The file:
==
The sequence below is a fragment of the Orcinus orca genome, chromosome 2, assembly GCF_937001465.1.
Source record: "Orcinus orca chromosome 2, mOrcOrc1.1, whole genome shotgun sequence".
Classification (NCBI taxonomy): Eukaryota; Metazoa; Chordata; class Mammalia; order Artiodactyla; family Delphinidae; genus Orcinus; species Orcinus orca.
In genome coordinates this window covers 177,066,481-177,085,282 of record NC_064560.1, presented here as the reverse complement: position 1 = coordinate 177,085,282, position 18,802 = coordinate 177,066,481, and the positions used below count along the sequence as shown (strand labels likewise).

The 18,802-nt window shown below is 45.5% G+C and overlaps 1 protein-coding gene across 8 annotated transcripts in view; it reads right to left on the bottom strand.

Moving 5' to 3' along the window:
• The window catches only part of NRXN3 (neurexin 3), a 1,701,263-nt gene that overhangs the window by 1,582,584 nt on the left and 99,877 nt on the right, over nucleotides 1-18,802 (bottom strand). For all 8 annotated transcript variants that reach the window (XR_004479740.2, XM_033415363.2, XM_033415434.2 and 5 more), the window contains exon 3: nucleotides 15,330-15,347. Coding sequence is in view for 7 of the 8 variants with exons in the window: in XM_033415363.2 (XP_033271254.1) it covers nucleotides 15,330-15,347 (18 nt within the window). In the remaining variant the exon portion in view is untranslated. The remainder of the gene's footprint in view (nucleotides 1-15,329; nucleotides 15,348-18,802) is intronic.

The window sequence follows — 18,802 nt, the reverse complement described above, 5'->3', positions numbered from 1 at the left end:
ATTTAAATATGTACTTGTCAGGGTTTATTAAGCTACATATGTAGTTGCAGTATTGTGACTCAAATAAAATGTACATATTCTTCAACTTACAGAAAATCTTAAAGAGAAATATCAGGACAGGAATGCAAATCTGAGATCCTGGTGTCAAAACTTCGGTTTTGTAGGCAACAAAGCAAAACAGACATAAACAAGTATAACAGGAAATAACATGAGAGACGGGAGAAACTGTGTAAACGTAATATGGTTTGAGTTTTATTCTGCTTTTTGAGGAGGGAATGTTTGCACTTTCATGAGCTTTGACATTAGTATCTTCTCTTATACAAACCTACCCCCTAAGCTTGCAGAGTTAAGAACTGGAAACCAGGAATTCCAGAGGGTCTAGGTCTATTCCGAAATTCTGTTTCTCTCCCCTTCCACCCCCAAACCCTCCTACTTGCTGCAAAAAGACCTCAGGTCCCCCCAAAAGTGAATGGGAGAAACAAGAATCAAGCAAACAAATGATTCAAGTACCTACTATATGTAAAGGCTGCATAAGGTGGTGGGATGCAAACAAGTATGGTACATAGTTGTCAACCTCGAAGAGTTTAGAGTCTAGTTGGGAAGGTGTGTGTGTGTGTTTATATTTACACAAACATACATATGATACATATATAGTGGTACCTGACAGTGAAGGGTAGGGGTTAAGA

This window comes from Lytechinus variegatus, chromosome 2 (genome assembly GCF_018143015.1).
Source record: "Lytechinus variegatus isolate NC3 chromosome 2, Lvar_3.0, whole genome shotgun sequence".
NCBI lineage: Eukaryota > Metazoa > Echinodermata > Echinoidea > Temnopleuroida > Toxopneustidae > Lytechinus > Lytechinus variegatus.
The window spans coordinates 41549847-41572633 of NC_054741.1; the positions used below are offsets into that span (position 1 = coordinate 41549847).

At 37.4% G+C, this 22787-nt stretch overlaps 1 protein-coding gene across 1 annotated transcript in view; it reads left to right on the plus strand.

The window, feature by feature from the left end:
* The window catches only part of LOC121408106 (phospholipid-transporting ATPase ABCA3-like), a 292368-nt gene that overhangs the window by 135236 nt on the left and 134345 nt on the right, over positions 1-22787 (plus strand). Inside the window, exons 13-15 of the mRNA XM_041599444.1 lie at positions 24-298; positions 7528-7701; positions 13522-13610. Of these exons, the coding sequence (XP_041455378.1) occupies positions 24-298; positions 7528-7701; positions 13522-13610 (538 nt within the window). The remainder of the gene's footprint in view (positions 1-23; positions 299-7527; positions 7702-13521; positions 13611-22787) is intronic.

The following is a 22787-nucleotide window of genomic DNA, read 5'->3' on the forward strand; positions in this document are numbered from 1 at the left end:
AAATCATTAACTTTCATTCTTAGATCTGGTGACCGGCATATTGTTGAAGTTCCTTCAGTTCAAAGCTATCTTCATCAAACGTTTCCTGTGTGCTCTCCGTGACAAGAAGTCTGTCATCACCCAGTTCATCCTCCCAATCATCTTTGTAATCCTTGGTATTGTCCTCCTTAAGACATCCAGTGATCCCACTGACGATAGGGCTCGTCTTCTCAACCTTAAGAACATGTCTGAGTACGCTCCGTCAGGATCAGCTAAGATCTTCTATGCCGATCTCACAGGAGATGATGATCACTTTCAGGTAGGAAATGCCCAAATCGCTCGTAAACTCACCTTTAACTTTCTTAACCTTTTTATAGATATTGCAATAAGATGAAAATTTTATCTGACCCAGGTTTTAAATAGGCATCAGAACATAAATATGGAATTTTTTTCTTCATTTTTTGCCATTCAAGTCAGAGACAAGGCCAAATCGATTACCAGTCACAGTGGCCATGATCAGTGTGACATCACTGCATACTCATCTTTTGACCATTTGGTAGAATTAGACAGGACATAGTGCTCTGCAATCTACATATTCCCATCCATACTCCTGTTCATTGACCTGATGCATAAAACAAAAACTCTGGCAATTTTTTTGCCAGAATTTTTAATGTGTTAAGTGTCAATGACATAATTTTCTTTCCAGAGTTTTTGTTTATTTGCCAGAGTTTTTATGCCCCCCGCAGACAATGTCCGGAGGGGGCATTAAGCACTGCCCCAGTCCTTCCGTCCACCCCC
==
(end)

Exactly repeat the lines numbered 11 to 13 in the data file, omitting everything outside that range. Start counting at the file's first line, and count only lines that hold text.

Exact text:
Source record: "Lytechinus variegatus isolate NC3 chromosome 2, Lvar_3.0, whole genome shotgun sequence".
NCBI lineage: Eukaryota > Metazoa > Echinodermata > Echinoidea > Temnopleuroida > Toxopneustidae > Lytechinus > Lytechinus variegatus.
The window spans coordinates 41549847-41572633 of NC_054741.1; the positions used below are offsets into that span (position 1 = coordinate 41549847).